Purpose: Over 75% of all solid tumor cancers are characterized by aberrant expression of MUC1. Yet to date, no effective MUC1 targeting therapeutic has succeeded. The purpose of this body of work was to develop an antibody therapeutic that would effectively treat MUC1 positive solid tumor cancers, without damaging healthy MUC1 positive tissues.

Experimental Procedures: MUC1 is a heavily glycosylated transmembrane protein whose expression is restricted to the apical border of healthy epithelial tissues but uniformly expressed over cancerous tissues. We discovered that the cancer-associated form of MUC1 is transmembrane cleavage product that remains after cleavage and release of the bulk of the extracellular domain. We named cleaved MUC1, MUC1* (muk 1 star), and showed that it is a growth factor receptor that is activated by ligand-induced dimerization of its small extracellular domain. We also showed that 100% of pluripotent human stem cells express MUC1* but cleavage stops with the onset of differentiation. By studying stem cells and cancer cells in parallel, we sought to develop antibodies that would only recognize MUC1* as it is expressed on cancerous tissues but would not recognize MUC1* as it exists on some healthy cells and tissues.

Summary New Data: We previously showed that we had developed antibodies that recognized the cleaved, growth factor receptor form, MUC1* but not full length MUC1. However, MUC1 is cleaved to a healthy form of MUC1* on, for example, pluripotent stem cells, hematopoietic stem cells and stem cells of intestinal crypts. We now report that we have developed monoclonal antibodies that only recognize the cancerous form of MUC1* and do not recognize these healthy forms of MUC1*. To demonstrate that we have succeeded in deciphering the differences between cancerous MUC1* and healthy MUC1*, we also developed a set of monoclonal antibodies that only recognize healthy MUC1*. Thousands of human cancerous versus normal tissue specimens attest to the specificity of these antibodies. Cancer-specific anti-MUC1* antibodies (Fabs) alone blocked the growth of MUC1* positive breast and hormone refractory prostate cancers in animals, with no detectable adverse effects. On the basis of tissue safety studies and efficacy studies, a clinical candidate antibody MNC2 has been identified, humanized and incorporated into more than 20 CAR constructs. huMNC2-scFv-CAR T cells display typical cytokine release only when co-cultured with MUC1* positive cancer cells. huMNC2-scFv-CAR T cells selectively kill MUC1* positive cancers, while stimulating T cell expansion.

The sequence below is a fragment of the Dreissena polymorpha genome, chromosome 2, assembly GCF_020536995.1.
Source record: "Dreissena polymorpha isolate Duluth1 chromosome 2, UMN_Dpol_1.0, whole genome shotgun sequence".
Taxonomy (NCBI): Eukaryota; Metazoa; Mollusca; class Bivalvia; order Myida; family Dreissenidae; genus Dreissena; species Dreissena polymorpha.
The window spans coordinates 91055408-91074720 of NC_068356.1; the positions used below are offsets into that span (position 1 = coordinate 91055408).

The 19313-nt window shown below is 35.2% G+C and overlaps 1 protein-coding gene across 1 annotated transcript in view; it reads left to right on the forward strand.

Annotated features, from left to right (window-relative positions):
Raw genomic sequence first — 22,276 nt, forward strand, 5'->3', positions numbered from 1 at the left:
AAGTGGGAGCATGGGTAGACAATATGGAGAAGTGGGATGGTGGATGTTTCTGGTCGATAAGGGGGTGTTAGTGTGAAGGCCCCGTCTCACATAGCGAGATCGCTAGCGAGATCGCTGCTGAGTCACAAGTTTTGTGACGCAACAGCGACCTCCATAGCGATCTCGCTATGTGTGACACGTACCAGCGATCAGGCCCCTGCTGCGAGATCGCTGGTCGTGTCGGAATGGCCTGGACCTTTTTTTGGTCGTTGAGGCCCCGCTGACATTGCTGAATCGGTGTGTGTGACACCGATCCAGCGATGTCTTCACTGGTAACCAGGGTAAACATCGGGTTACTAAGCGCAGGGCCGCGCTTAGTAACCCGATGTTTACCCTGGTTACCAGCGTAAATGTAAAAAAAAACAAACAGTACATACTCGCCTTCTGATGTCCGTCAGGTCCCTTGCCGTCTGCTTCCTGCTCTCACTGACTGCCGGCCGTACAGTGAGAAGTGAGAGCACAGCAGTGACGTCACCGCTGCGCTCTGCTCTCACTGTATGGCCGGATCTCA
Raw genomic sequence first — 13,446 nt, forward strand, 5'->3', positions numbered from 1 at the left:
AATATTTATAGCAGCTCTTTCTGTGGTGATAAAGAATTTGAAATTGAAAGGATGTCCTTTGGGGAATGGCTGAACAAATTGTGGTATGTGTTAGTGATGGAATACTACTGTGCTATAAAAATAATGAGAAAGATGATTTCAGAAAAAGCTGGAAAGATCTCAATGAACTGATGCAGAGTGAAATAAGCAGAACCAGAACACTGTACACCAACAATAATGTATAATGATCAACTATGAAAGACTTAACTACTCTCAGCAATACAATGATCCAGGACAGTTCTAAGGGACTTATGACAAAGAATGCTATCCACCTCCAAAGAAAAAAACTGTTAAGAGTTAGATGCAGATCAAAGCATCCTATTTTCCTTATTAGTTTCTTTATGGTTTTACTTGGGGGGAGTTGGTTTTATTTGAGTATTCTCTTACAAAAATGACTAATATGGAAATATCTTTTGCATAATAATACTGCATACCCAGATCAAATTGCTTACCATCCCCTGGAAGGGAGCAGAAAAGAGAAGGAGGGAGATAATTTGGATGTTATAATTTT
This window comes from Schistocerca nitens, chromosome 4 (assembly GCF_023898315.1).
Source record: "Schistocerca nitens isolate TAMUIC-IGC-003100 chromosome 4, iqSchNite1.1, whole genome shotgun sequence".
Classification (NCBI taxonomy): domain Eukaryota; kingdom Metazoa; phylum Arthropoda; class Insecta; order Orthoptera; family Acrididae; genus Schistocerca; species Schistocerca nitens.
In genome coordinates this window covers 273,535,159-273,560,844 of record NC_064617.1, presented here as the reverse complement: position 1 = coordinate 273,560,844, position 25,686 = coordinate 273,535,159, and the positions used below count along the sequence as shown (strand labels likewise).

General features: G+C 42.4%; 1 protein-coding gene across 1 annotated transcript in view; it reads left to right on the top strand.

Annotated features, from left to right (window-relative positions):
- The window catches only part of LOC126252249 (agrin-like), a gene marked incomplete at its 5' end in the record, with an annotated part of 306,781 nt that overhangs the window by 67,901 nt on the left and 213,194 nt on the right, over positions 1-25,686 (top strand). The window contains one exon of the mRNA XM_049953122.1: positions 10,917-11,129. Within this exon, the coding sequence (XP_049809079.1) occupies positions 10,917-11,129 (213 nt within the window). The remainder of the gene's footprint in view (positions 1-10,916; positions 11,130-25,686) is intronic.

Conclusions: The relevant target for anti-cancer drugs is the extracellular domain of MUC1*, not full length MUC1. MUC1* is a growth factor receptor that is activated by NME family growth factors. Subtle differences between MUC1* as expressed on healthy stem-like cells and MUC1* expressed on cancerous cells has allowed the development of cancer-specific MUC1* antibodies, especially suited for cancer immunotherapies.

Citation Format: Cynthia Carol Bamdad, Andrew K. Stewart, Benoit J. Smagghe, Luke T. Deary, Victoria L. Kohler, Jared L. Dietz. MUC1* targeting CAR T [abstract]. In: Proceedings of the American Association for Cancer Research Annual Meeting 2017; 2017 Apr 1-5; Washington, DC. Philadelphia (PA): AACR; Cancer Res 2017;77(13 Suppl):Abstract nr 3330. doi:10.1158/1538-7445.AM2017-3330